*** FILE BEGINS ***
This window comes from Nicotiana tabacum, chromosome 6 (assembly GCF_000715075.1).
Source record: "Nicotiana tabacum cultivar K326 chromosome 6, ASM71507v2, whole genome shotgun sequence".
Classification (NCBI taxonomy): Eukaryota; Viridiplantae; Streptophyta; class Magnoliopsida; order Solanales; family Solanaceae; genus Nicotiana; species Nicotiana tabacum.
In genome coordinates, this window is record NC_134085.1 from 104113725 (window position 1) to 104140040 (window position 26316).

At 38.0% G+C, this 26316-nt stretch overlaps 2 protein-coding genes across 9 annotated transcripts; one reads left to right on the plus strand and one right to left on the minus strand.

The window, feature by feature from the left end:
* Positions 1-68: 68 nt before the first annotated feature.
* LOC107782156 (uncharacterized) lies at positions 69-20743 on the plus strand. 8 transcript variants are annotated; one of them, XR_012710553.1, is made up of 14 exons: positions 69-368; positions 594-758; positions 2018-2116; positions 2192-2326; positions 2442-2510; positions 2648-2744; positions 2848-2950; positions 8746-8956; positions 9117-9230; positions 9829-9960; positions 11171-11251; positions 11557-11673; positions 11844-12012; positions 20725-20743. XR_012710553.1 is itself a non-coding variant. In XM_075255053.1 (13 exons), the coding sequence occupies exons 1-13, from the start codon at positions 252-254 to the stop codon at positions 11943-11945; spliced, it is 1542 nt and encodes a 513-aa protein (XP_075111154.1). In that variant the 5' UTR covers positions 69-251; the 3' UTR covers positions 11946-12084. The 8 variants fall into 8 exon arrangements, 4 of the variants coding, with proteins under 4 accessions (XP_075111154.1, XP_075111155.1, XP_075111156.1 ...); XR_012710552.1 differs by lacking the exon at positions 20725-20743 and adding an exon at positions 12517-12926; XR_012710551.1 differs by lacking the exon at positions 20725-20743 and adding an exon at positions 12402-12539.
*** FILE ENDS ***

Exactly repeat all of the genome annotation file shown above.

This window comes from Nicotiana tabacum, chromosome 6 (assembly GCF_000715075.1).
Source record: "Nicotiana tabacum cultivar K326 chromosome 6, ASM71507v2, whole genome shotgun sequence".
Classification (NCBI taxonomy): Eukaryota; Viridiplantae; Streptophyta; class Magnoliopsida; order Solanales; family Solanaceae; genus Nicotiana; species Nicotiana tabacum.
In genome coordinates, this window is record NC_134085.1 from 104113725 (window position 1) to 104140040 (window position 26316).

At 38.0% G+C, this 26316-nt stretch overlaps 2 protein-coding genes across 9 annotated transcripts; one reads left to right on the plus strand and one right to left on the minus strand.

The window, feature by feature from the left end:
* Positions 1-68: 68 nt before the first annotated feature.
* LOC107782156 (uncharacterized) lies at positions 69-20743 on the plus strand. 8 transcript variants are annotated; one of them, XR_012710553.1, is made up of 14 exons: positions 69-368; positions 594-758; positions 2018-2116; positions 2192-2326; positions 2442-2510; positions 2648-2744; positions 2848-2950; positions 8746-8956; positions 9117-9230; positions 9829-9960; positions 11171-11251; positions 11557-11673; positions 11844-12012; positions 20725-20743. XR_012710553.1 is itself a non-coding variant. In XM_075255053.1 (13 exons), the coding sequence occupies exons 1-13, from the start codon at positions 252-254 to the stop codon at positions 11943-11945; spliced, it is 1542 nt and encodes a 513-aa protein (XP_075111154.1). In that variant the 5' UTR covers positions 69-251; the 3' UTR covers positions 11946-12084. The 8 variants fall into 8 exon arrangements, 4 of the variants coding, with proteins under 4 accessions (XP_075111154.1, XP_075111155.1, XP_075111156.1 ...); XR_012710552.1 differs by lacking the exon at positions 20725-20743 and adding an exon at positions 12517-12926; XR_012710551.1 differs by lacking the exon at positions 20725-20743 and adding an exon at positions 12402-12539.